# Showing a rep of $sl(2,\mathbb{K})$ is irreducible

Let $V$ be a $m+1$-dim $K$-vector space with char$K=0$. Let $(v_0,v_1,\dots,v_m)$ be a basis of $V(m)$. Now suppose I construct a representation of $sl(2,K)$ on this representation.

How do I show that this representation is irreducible?

A rep is called irreducible if the only representation subspace $U\subset V$ left invariant by the action of my algebra is $V$ itself and the zero subspace. But in general how does one show that this is indeed true for a given example?

For example, I have a representation. Now I can create a proper subspace $U$ by removing at least one basis vector from $V$, say $v_i$, so $U$ is spanned by $$(v_0,v_1,\dots,v_{i-1},v_{i+1},\dots, v_m).$$ Now I can show that this subspace is not closed under the action of my algebra. Then I can continue and remove all possible combinations of the basis vectors and find that none are invariant until I get to the zero space.

Is this a valid approach? Is there a more direct way?

EDIT: Here is a specific example. Let $X,Y,H$ be the basis of $sl(2,K)$ with $$X=\left( \begin{array}{cc} 0 & 1 \\ 0 & 0 \end{array}\right), \quad Y=\left( \begin{array}{cc} 0 & 0 \\ 1 & 0 \end{array}\right), \quad H=\left( \begin{array}{cc} 1 & 0 \\ 0 & -1 \end{array}\right).$$

I define $v_{-1}=0=v_{m+1}$ and $v_i=\frac{1}{i!}Y^iv_0$, where $v_0$ is a maximal vector. $\lambda$ is a highest weight of $H$. I represent the action of $X,Y,H$ on $V$ by $$X.v_i=(\lambda-i+1)v_{i-1}$$ $$Y.v_i=(i+1)v_{i+1}$$ $$H.v_i=(\lambda-2i)v_i$$ Now I can create proper subspaces by removing basis vectors from $V$. Remove $v_i$ and define $U$ to be the subspace spanned by $$(v_0,\dots,v_{i-1},v_{i+1},\dots,v_m)$$ Then it is clear that by acting with $X$ on $v_{i+1}$ I will obtain $v_i$ so this subspace is not closed. I can repeat this and remove all possible combinations of basis vectors from $V$, each time defining a new subspace. It is clear that unless I remove none (ie. start with $V$) or all (i.e start with zero space) then no subspace will be invariant, as I can always act with $X$ or $Y$ a sufficient number of times to get a vector not in this subspace.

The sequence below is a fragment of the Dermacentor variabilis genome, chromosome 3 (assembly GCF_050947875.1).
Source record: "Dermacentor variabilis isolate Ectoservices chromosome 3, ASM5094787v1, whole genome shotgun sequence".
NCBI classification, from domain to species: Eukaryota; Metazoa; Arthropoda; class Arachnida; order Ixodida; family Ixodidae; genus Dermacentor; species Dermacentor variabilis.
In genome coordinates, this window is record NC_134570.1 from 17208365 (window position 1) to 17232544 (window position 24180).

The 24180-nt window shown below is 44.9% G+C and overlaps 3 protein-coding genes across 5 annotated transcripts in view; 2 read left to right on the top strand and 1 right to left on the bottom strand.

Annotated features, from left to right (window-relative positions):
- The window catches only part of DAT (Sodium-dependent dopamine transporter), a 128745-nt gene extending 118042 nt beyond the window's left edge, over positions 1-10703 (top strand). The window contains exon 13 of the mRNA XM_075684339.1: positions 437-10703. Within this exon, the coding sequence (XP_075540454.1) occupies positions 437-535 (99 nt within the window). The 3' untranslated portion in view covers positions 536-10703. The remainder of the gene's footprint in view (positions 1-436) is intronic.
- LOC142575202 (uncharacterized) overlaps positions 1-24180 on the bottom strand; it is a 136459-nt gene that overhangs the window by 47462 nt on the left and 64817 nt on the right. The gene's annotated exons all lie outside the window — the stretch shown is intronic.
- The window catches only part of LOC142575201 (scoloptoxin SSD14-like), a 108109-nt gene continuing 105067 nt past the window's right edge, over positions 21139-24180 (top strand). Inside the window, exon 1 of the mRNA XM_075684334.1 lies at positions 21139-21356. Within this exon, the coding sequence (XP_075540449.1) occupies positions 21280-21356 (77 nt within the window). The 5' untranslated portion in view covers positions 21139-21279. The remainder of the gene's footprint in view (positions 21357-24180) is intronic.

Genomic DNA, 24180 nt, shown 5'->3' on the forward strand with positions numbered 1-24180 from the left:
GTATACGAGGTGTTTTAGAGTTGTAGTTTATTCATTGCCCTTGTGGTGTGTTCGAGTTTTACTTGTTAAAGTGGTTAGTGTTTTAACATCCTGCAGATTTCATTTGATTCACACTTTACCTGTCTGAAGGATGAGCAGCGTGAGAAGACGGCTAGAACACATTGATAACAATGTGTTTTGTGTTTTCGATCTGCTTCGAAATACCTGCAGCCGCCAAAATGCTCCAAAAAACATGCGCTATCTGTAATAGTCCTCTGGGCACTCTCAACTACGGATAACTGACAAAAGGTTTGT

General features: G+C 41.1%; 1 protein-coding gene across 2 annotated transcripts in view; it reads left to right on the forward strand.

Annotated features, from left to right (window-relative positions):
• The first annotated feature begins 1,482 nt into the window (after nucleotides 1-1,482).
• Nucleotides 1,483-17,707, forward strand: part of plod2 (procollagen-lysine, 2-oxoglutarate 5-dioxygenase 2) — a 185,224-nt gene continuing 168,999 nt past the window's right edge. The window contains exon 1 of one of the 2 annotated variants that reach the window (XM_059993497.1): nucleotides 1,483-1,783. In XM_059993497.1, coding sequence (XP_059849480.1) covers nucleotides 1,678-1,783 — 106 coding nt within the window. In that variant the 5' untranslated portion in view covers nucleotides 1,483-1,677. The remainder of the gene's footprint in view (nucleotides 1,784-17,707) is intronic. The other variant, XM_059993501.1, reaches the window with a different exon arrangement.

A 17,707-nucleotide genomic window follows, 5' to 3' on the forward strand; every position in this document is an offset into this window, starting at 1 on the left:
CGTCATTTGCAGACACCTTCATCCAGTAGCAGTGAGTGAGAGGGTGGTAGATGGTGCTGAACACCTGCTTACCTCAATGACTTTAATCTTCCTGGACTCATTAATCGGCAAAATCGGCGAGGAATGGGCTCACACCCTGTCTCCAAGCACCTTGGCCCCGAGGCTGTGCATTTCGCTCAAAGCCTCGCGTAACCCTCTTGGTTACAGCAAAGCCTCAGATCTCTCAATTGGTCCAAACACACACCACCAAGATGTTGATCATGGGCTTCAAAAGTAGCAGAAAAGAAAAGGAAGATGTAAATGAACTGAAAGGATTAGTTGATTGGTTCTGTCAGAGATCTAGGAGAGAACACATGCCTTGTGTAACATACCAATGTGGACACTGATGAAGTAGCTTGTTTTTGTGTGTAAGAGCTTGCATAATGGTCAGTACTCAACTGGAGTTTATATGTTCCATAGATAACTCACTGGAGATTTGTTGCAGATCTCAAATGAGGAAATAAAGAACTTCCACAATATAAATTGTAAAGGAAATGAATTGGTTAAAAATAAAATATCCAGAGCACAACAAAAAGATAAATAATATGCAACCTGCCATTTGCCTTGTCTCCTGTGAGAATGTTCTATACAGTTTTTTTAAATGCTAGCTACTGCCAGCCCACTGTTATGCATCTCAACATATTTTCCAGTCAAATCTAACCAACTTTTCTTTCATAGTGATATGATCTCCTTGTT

Hence the representation is irreducible.

Is this correct?

• I think the action of $X$ and $Y$ should shift the index $i$ of $v_i$, in other words have $v_{i+1}$ or $v_{i-1}$ in the right hand side. – Marc van Leeuwen Jun 14 '16 at 20:45
• Yes absolutely, a typo on my behalf. – qftey Jun 14 '16 at 21:39

In the example a key fact is that the vectors $v_i$ already form a basis of diagonalisation for the action of $H$, and that all the eigenvalues are distinct. This implies that the only subspaces invariant for $H$ are those spanned by a subset of the vectors$~v_i$. If such a subspace contains some $v_i$, then in order to be stable for $X$ and $Y$ it must (with the proper formulas) also contain $v_{i-1}$ and $v_{i+1}$ if these exist. Then the only subsets of the $v_i$ that span a subspace invariant under $H,X,Y$ are the empty set and the set of all the $v_i$. This shows the representation is irreducible.